What It’s Like To Sleep In A Treehouse Masters’ Treehouse

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One of my family’s favorite shows is Treehouse Masters on Animal Planet and on the Discovery Channel. Each episode of the show follows world-renowned builder Pete Nelson and his crew as they build one-of-a-kind treehouses. This month, my husband and I stayed the night in one of his most loved and beautifully built treehouses, Little Red. 

It is definitely one of the coolest places to vacation in Ohio and it’s worth the drive!

*I was invited by The Mohicans and provided an overnight stay in exchange for this post. Opinions are my own.

Treehouse Masters Little Red Treehouse in The Mohicans

Treehouse Masters Little Red Treehouse in The Mohicans

It’s called Little Red and was originally constructed as a brewery and tasting center for the owner’s Treehouse Brewing Beer company.

Pete Nelson and his crew from Nelson Treehouse Supply, along with a local Amish crew, constructed the treehouse in March 2013. Much to my husband’s dismay, the interior no longer houses the brewery. Instead, it has been renovated to allow overnight lodging.

The Little Red treehouse sleeps two people comfortably and has a kitchen with running water

Neither my husband or I had a treehouse growing up. But if we had, this is exactly the treehouse we’d have begged our parents to build. 

Complete with 360Β° views of all the nature and majestic trees that your eyes can handle, staying in Little Red in the middle of The Mohicans is the epitome of living a childhood dream, or the best version of camping if you’re not the camping type. 

And that 5-foot stained glass window! There’s so much natural light in this treehouse that it will feel like you’re sleeping outside, but without all the bugs.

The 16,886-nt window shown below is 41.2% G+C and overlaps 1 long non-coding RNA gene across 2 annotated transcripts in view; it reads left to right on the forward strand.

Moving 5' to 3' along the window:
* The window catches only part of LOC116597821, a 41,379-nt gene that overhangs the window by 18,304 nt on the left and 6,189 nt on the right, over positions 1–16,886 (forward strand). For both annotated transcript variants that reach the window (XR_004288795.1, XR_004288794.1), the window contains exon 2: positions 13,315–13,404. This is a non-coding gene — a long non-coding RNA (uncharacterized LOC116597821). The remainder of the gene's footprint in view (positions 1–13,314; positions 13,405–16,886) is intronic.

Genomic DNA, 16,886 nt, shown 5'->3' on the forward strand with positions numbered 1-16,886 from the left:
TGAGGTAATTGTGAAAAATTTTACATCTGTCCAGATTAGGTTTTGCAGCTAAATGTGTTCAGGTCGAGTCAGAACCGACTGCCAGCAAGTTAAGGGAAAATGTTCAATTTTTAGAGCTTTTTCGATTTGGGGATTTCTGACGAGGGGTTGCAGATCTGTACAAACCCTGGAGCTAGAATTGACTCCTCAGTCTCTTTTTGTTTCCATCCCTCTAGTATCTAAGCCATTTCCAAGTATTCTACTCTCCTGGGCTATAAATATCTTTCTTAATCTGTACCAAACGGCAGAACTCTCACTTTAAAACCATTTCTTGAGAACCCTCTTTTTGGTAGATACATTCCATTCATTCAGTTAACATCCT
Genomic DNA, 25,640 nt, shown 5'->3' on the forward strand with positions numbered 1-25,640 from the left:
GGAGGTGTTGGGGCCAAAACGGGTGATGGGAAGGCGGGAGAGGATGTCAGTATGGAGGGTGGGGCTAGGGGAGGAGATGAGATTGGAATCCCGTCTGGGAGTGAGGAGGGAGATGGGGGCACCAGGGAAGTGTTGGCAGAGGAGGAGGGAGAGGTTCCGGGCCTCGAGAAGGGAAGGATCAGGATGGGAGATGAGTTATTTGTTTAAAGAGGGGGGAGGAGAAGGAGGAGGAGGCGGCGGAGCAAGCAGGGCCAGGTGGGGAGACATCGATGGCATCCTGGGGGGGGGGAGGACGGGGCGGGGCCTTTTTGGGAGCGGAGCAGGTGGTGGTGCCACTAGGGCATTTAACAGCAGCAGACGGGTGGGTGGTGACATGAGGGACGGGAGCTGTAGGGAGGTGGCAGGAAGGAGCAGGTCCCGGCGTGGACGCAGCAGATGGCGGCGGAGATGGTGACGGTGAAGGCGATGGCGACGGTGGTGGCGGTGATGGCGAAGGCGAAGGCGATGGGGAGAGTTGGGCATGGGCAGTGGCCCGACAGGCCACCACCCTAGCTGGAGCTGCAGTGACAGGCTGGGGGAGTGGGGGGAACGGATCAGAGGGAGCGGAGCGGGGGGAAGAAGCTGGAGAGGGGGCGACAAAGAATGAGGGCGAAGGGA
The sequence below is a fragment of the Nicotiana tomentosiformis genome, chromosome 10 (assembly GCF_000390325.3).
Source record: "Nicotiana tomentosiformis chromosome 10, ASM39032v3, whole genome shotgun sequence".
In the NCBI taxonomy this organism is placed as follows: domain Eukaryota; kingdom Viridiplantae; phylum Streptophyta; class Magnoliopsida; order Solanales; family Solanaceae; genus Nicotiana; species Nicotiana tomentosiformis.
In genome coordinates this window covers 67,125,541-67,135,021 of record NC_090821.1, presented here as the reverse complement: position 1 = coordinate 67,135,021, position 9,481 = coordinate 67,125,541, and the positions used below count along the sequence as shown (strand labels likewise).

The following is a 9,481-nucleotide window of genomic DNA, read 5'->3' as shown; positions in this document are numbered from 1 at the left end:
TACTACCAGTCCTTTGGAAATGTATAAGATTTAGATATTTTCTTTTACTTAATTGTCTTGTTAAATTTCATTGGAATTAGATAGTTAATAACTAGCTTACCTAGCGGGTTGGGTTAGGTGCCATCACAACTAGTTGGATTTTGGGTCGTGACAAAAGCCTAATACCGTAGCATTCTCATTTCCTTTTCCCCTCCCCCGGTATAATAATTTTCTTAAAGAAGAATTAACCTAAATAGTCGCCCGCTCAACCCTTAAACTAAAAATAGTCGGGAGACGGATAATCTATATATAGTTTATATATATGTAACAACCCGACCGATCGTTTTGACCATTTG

Little Red was featured on Treehouse Masters and is perfect for an overnight stay or weekend getaway for 2

What We Found Weird About Staying In A Treehouse

As my husband and I sat at the table and chairs atop the gorgeous wrap around deck, we found that time moved really slowly. I can’t explain this phenomenon, but in this break from our hectic, busy lives, time slowed. This is 100% true; I’m not trying to be poetic for the sake of this article. Time slowed, our minds were calmed, and we talked and enjoyed each other’s company for the first time in a long time. 

We were surrounded by lush green trees. We watch a dozen little chipmunks chase each other as they ducked in and out of ground holes they’d dug. We listened to the birds call to each other. We sipped on cold beers and breathed in the freshest air we’d ever experienced. It was odd for us because we couldn’t remember when we’d been this calm and relaxed.

Do this, people. Go sleep in a treehouse and remember what it’s like to enjoy time as it moves at its slowest pace.

FAQs About Sleeping In A Treehouse

Q: I’m not really into “roughing it.” How far are we from civilization?

A: The treehouses in The Mohicans are in Gelnmont, OH, a small village in Holmes County. It’s about two hours south of Cleveland. You’re about half an hour from restaurants and shopping in nearby Loudonville.